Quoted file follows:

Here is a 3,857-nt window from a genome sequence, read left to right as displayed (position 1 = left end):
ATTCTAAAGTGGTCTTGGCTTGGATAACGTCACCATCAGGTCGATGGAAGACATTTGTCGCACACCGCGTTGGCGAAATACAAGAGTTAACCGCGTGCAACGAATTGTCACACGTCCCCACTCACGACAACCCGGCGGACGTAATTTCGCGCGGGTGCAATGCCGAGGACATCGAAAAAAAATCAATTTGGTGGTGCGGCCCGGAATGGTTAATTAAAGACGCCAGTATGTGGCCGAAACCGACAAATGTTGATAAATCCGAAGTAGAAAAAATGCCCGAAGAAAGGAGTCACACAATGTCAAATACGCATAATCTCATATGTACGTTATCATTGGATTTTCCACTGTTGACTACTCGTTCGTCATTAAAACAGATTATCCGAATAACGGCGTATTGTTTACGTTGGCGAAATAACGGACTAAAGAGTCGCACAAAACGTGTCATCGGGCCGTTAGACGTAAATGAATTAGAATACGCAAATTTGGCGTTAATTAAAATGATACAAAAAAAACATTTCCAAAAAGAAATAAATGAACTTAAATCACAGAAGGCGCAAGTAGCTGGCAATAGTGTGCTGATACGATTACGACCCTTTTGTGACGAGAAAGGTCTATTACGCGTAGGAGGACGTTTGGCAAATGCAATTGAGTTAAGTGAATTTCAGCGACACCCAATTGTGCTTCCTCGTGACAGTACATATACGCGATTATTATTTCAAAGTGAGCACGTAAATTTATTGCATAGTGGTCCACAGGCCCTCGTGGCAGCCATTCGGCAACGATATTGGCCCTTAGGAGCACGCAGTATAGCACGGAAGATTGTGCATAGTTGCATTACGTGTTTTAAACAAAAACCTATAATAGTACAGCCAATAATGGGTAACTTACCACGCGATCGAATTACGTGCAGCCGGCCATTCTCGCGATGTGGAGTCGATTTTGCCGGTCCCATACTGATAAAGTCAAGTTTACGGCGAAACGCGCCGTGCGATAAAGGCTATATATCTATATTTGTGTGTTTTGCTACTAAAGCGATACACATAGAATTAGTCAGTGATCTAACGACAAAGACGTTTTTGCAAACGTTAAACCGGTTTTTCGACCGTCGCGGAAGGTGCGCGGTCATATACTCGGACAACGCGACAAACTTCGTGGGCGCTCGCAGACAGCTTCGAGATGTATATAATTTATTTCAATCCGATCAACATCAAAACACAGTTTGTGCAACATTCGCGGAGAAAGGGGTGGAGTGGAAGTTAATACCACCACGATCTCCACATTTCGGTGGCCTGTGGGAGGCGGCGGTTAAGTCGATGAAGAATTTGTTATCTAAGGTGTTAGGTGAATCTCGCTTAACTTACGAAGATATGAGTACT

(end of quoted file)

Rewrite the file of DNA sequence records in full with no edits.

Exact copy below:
Here is a 3,857-nt window from a genome sequence, read left to right as displayed (position 1 = left end):
ATTCTAAAGTGGTCTTGGCTTGGATAACGTCACCATCAGGTCGATGGAAGACATTTGTCGCACACCGCGTTGGCGAAATACAAGAGTTAACCGCGTGCAACGAATTGTCACACGTCCCCACTCACGACAACCCGGCGGACGTAATTTCGCGCGGGTGCAATGCCGAGGACATCGAAAAAAAATCAATTTGGTGGTGCGGCCCGGAATGGTTAATTAAAGACGCCAGTATGTGGCCGAAACCGACAAATGTTGATAAATCCGAAGTAGAAAAAATGCCCGAAGAAAGGAGTCACACAATGTCAAATACGCATAATCTCATATGTACGTTATCATTGGATTTTCCACTGTTGACTACTCGTTCGTCATTAAAACAGATTATCCGAATAACGGCGTATTGTTTACGTTGGCGAAATAACGGACTAAAGAGTCGCACAAAACGTGTCATCGGGCCGTTAGACGTAAATGAATTAGAATACGCAAATTTGGCGTTAATTAAAATGATACAAAAAAAACATTTCCAAAAAGAAATAAATGAACTTAAATCACAGAAGGCGCAAGTAGCTGGCAATAGTGTGCTGATACGATTACGACCCTTTTGTGACGAGAAAGGTCTATTACGCGTAGGAGGACGTTTGGCAAATGCAATTGAGTTAAGTGAATTTCAGCGACACCCAATTGTGCTTCCTCGTGACAGTACATATACGCGATTATTATTTCAAAGTGAGCACGTAAATTTATTGCATAGTGGTCCACAGGCCCTCGTGGCAGCCATTCGGCAACGATATTGGCCCTTAGGAGCACGCAGTATAGCACGGAAGATTGTGCATAGTTGCATTACGTGTTTTAAACAAAAACCTATAATAGTACAGCCAATAATGGGTAACTTACCACGCGATCGAATTACGTGCAGCCGGCCATTCTCGCGATGTGGAGTCGATTTTGCCGGTCCCATACTGATAAAGTCAAGTTTACGGCGAAACGCGCCGTGCGATAAAGGCTATATATCTATATTTGTGTGTTTTGCTACTAAAGCGATACACATAGAATTAGTCAGTGATCTAACGACAAAGACGTTTTTGCAAACGTTAAACCGGTTTTTCGACCGTCGCGGAAGGTGCGCGGTCATATACTCGGACAACGCGACAAACTTCGTGGGCGCTCGCAGACAGCTTCGAGATGTATATAATTTATTTCAATCCGATCAACATCAAAACACAGTTTGTGCAACATTCGCGGAGAAAGGGGTGGAGTGGAAGTTAATACCACCACGATCTCCACATTTCGGTGGCCTGTGGGAGGCGGCGGTTAAGTCGATGAAGAATTTGTTATCTAAGGTGTTAGGTGAATCTCGCTTAACTTACGAAGATATGAGTACT